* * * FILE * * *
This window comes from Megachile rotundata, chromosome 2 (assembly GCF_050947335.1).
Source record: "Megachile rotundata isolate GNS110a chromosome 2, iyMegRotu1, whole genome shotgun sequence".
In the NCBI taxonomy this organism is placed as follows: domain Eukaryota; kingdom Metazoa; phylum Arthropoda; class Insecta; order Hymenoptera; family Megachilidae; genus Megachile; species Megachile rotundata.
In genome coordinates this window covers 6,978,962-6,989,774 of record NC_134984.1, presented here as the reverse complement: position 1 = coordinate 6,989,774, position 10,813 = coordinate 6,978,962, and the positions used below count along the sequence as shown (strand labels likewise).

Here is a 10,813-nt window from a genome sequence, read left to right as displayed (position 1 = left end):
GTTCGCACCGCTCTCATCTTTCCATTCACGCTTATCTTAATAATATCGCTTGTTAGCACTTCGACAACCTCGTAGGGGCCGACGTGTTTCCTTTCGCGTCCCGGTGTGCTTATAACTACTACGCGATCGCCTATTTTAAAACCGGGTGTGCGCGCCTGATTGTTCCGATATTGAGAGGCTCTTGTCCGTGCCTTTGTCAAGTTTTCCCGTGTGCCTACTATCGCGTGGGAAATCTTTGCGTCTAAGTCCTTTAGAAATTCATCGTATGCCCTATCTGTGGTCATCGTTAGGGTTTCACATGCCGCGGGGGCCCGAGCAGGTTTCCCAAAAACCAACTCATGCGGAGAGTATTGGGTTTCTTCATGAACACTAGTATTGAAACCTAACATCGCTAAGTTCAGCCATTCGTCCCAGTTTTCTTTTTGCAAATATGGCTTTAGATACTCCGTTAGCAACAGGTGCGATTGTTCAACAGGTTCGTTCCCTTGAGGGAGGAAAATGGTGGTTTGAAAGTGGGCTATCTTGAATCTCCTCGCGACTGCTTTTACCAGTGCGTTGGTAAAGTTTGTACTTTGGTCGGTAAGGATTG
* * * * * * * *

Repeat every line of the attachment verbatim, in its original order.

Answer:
This window comes from Megachile rotundata, chromosome 2 (assembly GCF_050947335.1).
Source record: "Megachile rotundata isolate GNS110a chromosome 2, iyMegRotu1, whole genome shotgun sequence".
In the NCBI taxonomy this organism is placed as follows: domain Eukaryota; kingdom Metazoa; phylum Arthropoda; class Insecta; order Hymenoptera; family Megachilidae; genus Megachile; species Megachile rotundata.
In genome coordinates this window covers 6,978,962-6,989,774 of record NC_134984.1, presented here as the reverse complement: position 1 = coordinate 6,989,774, position 10,813 = coordinate 6,978,962, and the positions used below count along the sequence as shown (strand labels likewise).

Here is a 10,813-nt window from a genome sequence, read left to right as displayed (position 1 = left end):
GTTCGCACCGCTCTCATCTTTCCATTCACGCTTATCTTAATAATATCGCTTGTTAGCACTTCGACAACCTCGTAGGGGCCGACGTGTTTCCTTTCGCGTCCCGGTGTGCTTATAACTACTACGCGATCGCCTATTTTAAAACCGGGTGTGCGCGCCTGATTGTTCCGATATTGAGAGGCTCTTGTCCGTGCCTTTGTCAAGTTTTCCCGTGTGCCTACTATCGCGTGGGAAATCTTTGCGTCTAAGTCCTTTAGAAATTCATCGTATGCCCTATCTGTGGTCATCGTTAGGGTTTCACATGCCGCGGGGGCCCGAGCAGGTTTCCCAAAAACCAACTCATGCGGAGAGTATTGGGTTTCTTCATGAACACTAGTATTGAAACCTAACATCGCTAAGTTCAGCCATTCGTCCCAGTTTTCTTTTTGCAAATATGGCTTTAGATACTCCGTTAGCAACAGGTGCGATTGTTCAACAGGTTCGTTCCCTTGAGGGAGGAAAATGGTGGTTTGAAAGTGGGCTATCTTGAATCTCCTCGCGACTGCTTTTACCAGTGCGTTGGTAAAGTTTGTACTTTGGTCGGTAAGGATTG